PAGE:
Why Your Body Hates Daylight Saving Time (and How to Hack the Time Change)

flow state for productivity and happiness_Better sleep
  • Feeling groggy? Twice a year, daylight saving time throws your body out of whack.
  • The human body follows a natural 24-hour cycle. Time shifts have been linked to increases in traffic accidents, heart attacks, and impaired sleep.
  • You can get your biological clock back in sync with these biohacks.
  • Regulate your light exposure, take bedtime supplements, hop in the shower, and upgrade your diet to be the boss of daylight saving time.

Feeling gross this morning? Blame the clock. Daylight saving time (DST) may give you an extra hour in the fall, but it also seriously messes with your internal clock.

Studies show that DST does more harm than good. Here’s how that hour difference impacts your body — and how you can hack your circadian rhythms to survive the change.

What’s the deal with daylight saving time?

Teen shutting off alarm clock

Daylight saving time was put into place in the United States to help conserve fuel during World War I. By moving clocks forward in the spring, people could enjoy an extra hour of daylight without having to switch on the lights after work.

The problem is that the sun dictates your circadian rhythms — your body’s natural 24-hour clock. Messing with your sunlight exposure throws your systems out of whack. Learn more about circadian rhythms in this episode of the Bulletproof Radio podcast.

What the time shift does to your body

Sunlight plays a major role in your body. It triggers vitamin D production and makes you synthesize serotonin, the neurotransmitter linked to mood and well-being.[ref url=”https://www.ncbi.nlm.nih.gov/pmc/articles/PMC2077351/”]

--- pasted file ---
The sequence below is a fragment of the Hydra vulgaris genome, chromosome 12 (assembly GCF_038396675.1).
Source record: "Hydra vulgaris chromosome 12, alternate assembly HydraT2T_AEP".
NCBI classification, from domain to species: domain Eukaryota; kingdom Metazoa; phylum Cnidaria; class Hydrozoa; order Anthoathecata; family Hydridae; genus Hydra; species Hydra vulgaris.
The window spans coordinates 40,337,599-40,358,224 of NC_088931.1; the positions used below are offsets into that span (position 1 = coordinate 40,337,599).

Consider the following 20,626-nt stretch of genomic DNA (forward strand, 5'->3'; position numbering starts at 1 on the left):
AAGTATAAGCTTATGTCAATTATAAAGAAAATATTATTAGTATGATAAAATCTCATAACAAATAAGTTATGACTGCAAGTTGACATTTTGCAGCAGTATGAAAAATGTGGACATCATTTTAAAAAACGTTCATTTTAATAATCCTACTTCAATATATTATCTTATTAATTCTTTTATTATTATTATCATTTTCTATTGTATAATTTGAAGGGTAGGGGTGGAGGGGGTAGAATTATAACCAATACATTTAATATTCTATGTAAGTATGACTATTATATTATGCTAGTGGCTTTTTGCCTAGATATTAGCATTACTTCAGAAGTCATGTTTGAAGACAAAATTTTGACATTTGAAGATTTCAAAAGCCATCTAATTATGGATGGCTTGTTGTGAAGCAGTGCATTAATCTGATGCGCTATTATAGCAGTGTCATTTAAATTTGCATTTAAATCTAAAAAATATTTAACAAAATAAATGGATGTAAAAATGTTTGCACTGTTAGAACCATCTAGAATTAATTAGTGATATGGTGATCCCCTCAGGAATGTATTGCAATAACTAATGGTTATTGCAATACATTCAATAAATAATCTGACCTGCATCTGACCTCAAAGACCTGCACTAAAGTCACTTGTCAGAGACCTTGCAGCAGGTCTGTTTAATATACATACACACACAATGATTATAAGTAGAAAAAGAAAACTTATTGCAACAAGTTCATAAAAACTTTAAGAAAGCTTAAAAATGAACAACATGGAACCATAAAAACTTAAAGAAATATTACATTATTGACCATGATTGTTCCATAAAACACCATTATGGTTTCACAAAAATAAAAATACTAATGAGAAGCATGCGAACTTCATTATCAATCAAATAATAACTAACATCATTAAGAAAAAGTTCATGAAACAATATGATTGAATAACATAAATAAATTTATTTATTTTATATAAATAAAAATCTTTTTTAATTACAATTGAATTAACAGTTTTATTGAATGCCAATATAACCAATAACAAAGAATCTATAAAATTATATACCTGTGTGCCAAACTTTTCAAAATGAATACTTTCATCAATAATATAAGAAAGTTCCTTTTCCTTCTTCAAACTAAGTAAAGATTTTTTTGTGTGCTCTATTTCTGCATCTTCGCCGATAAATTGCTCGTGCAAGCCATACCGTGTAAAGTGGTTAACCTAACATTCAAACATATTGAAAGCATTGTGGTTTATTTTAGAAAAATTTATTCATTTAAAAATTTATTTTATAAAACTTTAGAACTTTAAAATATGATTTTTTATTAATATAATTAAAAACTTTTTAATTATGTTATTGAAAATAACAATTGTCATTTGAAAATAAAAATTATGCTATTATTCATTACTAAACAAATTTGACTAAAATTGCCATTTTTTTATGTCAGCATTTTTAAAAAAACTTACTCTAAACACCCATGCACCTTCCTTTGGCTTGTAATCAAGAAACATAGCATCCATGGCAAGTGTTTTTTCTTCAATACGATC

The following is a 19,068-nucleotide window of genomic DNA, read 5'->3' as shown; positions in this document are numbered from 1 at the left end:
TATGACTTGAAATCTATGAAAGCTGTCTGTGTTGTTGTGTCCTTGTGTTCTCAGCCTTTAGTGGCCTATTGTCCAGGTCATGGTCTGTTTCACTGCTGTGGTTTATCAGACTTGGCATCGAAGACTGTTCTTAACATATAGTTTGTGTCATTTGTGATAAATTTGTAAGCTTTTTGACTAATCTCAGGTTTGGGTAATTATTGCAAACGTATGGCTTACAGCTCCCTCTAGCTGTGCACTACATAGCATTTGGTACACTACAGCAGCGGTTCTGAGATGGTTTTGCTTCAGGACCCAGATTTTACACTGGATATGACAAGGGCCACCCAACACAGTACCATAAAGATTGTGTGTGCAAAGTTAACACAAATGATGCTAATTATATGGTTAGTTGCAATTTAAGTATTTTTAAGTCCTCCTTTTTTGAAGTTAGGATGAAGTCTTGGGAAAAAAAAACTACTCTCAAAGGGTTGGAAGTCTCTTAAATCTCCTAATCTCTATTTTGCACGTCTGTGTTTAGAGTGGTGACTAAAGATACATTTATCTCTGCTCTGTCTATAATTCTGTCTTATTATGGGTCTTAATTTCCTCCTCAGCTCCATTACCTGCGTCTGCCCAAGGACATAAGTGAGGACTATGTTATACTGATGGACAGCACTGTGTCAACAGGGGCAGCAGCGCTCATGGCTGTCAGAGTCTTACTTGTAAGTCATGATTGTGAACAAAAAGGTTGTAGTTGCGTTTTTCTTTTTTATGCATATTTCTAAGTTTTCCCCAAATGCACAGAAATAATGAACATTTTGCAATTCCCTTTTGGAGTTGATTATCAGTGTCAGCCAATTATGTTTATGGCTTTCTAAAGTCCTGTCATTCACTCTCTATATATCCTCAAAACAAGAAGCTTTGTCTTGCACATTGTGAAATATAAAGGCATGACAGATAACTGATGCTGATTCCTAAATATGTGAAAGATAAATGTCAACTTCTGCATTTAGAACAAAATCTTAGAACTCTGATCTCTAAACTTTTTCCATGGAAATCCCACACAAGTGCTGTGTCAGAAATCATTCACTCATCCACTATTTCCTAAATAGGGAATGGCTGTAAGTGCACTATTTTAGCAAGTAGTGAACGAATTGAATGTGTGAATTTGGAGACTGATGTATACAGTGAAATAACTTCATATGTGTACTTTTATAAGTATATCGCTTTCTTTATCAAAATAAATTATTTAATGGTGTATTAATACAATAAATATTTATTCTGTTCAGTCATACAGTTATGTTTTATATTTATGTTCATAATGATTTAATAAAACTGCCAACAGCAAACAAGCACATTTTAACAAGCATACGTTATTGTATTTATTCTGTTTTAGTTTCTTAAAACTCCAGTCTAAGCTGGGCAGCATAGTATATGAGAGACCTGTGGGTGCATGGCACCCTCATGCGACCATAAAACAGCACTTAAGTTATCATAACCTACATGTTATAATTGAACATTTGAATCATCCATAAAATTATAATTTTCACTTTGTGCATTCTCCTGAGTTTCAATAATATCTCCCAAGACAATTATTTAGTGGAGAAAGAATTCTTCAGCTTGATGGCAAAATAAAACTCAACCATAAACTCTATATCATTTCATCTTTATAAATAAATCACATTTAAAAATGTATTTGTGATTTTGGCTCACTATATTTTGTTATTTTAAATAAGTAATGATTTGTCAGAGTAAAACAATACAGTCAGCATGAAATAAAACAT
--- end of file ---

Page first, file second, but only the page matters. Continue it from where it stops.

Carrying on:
Plus, humans are hardwired to fall asleep during dark hours: Melatonin, the sleep hormone, is naturally produced when it’s dark and stops when you’re exposed to sunlight.[ref url=”https://www.ncbi.nlm.nih.gov/pmc/articles/PMC2290997/”]

An hour’s difference may not seem like a big deal. But after each time shift, there are measurable changes to your sleep pattern that last up to five days.[ref url=”https://www.nejm.org/doi/full/10.1056/nejm199604043341416″]

Your body craves consistency, and messing with your sleep is bad news. One study suggests more people get into fatal accidents in the fall shift because they stay out later and drive home impaired.[ref url=”https://www.sciencedirect.com/science/article/pii/S1389945700000320″] Other studies have found that DST generally causes more traffic accidents due to sleep loss.[ref url=”https://www.sciencedirect.com/science/article/pii/S1389945700000320″] The shift may even increase your risk of heart attack.[ref url=”https://www.sciencedirect.com/science/article/pii/S0002914912024435″]

Related: 5 Quick Biohacks to Try This Weekend

How to get your biological clock in sync

With a few hacks, you can help your body make a smooth transition to DST without wrecking your internal clock. To learn more about sleep hacking, check out this article. Here’s what you can do today (and again in the spring).

Use light to your advantage

  • Use UVB light: I’ve written before about the benefits of UVB waves. They cause less tissue damage than other ultraviolet rays while increasing vitamin D production in ways supplements can’t match. Sit under the lamp for 5 – 10 minutes, twice per week to reap the benefits of full-spectrum sunlight, even in the middle of winter.
  • Regulate blue light: Switch on the lights as soon as you wake up. Small doses of blue light can actually help you wake up by stimulating light sensors in your eyes.[ref url=”https://www.ncbi.nlm.nih.gov/pmc/articles/PMC4734149/”] If you’re feeling down because of the earlier sunset, blue light can also reduce symptoms of seasonal affective disorder (SAD).[ref url=”https://www.sciencedirect.com/science/article/pii/S0006322305008577″]